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Disability Protests: Contentious Politics, 1970-1999

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In a workplace, complete and ideal communications accessibility would mean that all work-, safety-, and personnel-related information would be communicated through a modality that the worker with an impairment could understand. Information in all events, including training sessions, staff meetings, office parties, and water fountain gossiping sessions, would be accessible. Off-site work, such as interviews, presentations, or professional meetings, would be equally accessible for all participants. Complete accessibility of a professional meeting for a hard-of-hearing or deaf person would include the same choice to attend or not attend sessions or to change sessions in the middle that a hearing person would have, instead of limiting the person to specific times or sessions for which interpreters are scheduled. All personnel, including coworkers and supervisors, would be able to communicate with, and to understand the communications of, the worker who has a hearing or speech impairment.

Communications accessibility in education would involve the ability for instructors and other students to be able to communicate with, and understand, students with hearing or speech impairments. Classroom interactions would be accessible, so that no student would ever be told, “Oh, just read the book.” In addition, extracurricular activities, dorms, advising offices, and all other aspects of student life would be equally accessible to students with or without impairments.

Environmental Accessibility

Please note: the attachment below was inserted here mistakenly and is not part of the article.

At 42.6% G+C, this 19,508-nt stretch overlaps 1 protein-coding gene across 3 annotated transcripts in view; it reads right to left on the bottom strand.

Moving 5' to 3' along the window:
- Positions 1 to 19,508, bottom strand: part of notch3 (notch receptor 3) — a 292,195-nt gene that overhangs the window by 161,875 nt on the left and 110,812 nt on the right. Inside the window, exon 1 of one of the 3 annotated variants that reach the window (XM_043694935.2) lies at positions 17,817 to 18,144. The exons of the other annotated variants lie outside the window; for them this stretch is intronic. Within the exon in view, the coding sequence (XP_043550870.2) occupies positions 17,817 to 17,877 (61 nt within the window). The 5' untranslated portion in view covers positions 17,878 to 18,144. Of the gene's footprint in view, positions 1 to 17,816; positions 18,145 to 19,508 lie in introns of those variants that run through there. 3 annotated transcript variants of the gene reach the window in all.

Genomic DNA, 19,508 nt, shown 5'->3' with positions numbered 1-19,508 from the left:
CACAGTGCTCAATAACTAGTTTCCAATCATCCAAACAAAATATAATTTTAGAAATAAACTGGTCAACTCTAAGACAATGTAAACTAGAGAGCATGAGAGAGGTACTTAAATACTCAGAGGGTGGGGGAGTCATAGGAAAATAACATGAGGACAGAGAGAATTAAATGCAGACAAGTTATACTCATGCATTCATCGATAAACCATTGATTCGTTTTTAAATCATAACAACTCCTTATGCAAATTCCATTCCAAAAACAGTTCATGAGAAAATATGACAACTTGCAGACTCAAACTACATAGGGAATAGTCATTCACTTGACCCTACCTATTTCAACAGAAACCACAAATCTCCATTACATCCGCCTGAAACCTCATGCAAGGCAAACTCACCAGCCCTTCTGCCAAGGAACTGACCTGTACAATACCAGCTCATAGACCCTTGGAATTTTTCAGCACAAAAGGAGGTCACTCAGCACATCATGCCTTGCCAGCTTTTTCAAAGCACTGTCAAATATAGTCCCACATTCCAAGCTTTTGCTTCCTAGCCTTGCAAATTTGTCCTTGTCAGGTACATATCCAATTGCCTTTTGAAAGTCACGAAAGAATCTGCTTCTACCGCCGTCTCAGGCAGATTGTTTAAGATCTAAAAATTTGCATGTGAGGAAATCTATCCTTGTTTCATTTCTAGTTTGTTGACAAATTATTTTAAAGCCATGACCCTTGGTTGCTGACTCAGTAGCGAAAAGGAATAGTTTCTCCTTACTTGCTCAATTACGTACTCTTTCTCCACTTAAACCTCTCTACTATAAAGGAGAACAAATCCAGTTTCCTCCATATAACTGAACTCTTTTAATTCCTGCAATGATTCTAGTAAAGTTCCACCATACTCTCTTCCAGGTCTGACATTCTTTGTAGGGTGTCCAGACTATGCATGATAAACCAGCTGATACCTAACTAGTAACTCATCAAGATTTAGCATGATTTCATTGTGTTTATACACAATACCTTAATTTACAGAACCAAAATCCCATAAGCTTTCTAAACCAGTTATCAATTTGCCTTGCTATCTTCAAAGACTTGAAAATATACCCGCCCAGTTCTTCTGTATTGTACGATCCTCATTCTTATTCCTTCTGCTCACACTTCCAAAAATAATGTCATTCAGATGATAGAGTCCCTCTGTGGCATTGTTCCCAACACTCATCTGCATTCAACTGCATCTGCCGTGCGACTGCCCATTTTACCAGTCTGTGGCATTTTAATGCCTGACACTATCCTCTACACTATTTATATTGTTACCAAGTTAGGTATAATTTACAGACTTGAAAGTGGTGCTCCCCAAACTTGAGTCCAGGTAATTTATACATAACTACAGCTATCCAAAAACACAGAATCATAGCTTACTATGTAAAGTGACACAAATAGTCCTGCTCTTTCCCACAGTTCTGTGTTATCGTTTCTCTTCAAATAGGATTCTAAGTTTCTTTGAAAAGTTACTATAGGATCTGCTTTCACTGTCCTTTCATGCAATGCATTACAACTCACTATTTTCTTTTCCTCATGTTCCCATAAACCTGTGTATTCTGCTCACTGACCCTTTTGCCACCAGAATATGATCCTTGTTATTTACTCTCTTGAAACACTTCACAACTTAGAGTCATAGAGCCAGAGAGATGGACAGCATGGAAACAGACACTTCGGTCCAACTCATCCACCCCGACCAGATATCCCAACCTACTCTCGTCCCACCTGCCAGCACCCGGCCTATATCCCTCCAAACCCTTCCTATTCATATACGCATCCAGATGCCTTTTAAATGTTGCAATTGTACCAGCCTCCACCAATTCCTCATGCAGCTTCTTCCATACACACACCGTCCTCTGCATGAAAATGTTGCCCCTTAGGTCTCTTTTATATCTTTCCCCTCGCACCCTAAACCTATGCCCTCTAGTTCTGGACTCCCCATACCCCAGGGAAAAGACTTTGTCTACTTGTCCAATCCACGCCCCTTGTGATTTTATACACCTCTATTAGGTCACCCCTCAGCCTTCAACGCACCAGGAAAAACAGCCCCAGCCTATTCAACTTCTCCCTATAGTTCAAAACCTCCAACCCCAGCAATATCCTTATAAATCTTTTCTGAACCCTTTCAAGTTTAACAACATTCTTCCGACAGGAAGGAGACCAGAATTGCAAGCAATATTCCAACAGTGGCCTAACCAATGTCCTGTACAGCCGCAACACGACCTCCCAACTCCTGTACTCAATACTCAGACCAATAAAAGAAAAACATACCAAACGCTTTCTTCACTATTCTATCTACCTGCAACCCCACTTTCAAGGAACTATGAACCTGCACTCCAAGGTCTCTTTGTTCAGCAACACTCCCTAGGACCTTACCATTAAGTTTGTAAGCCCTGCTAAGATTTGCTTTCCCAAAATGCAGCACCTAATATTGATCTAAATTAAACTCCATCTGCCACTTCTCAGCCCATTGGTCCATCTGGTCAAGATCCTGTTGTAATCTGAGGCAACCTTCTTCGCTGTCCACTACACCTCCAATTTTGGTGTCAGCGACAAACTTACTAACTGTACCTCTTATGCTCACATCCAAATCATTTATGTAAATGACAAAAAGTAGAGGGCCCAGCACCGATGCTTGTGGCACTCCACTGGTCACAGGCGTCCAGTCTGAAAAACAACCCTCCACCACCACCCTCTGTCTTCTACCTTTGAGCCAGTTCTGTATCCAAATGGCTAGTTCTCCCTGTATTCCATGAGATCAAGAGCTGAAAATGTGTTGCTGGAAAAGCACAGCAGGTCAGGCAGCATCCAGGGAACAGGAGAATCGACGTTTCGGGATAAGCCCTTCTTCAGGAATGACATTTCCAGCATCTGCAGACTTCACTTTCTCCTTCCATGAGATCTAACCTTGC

People with impairments are demanding that all aspects of the built environment external to buildings be made accessible to them. One demand relates to curb cuts, which are needed by people who use wheelchairs or scooters. They argue that curb cuts also help several other groups of people, including parents pushing strollers, bicyclists, and rollerbladers. Another demand relates to streetlights. People who are blind are demanding that streetlights at intersections have audible indicators of when it is safe to walk. People with impairments are also demanding accessibility in parks and recreation areas that are built with public money. In some places they are demanding that paths be paved so that wheelchairs can move over them more easily or so that blind people can walk there more easily (Shribman, 1990).

Although access is a civil right sought by people with all types of impairments, impairment groups are somewhat divided on how best to operationalize the concept in some situations. This discussion of types of accessibility hints at some of the bifurcations that divide people with different types of physical impairments. Communications accessibility is a very different type of issue than architectural or transportation accessibility.5 Thus, change that meets the accessibility needs of one group might interfere with the accessibility needs of another. For example, curb cuts help people who use wheelchairs but they pose some difficulty for blind people. Having auditory announcements of subway station stops helps people with visual impairments but not people with hearing impairments.

Equal Opportunity

The demand for equal opportunity as one component of civil rights for people with impairments does not differ markedly from demands made by blacks or women in their pursuit of civil rights. Equal opportunity means that people are not held back by characteristics such as race, sex, or impairment status in their pursuit of the good life. Some disability advocates call this the demand for “a level playing field.” Equal opportunities for people with impairments include access to work and education.

Work

People with impairments are demanding equal opportunities in the area of work.6  These demands apply to people who are already working, who are looking for work, or who want to look for work. In these situations, equal opportunity means nondiscrimination. Using the same language and conceptions that are blacks or women, people with impairments demand that there be no discrimination based upon impairment status in advertising, hiring, promoting, firing, or any other aspect of employment. The notion behind this language when it was first applied to blacks and women was that people with equal qualifications should be treated the same rather than being treated differently, based upon their race or gender. People with impairments demand that such nondiscriminatory policies apply to them as well.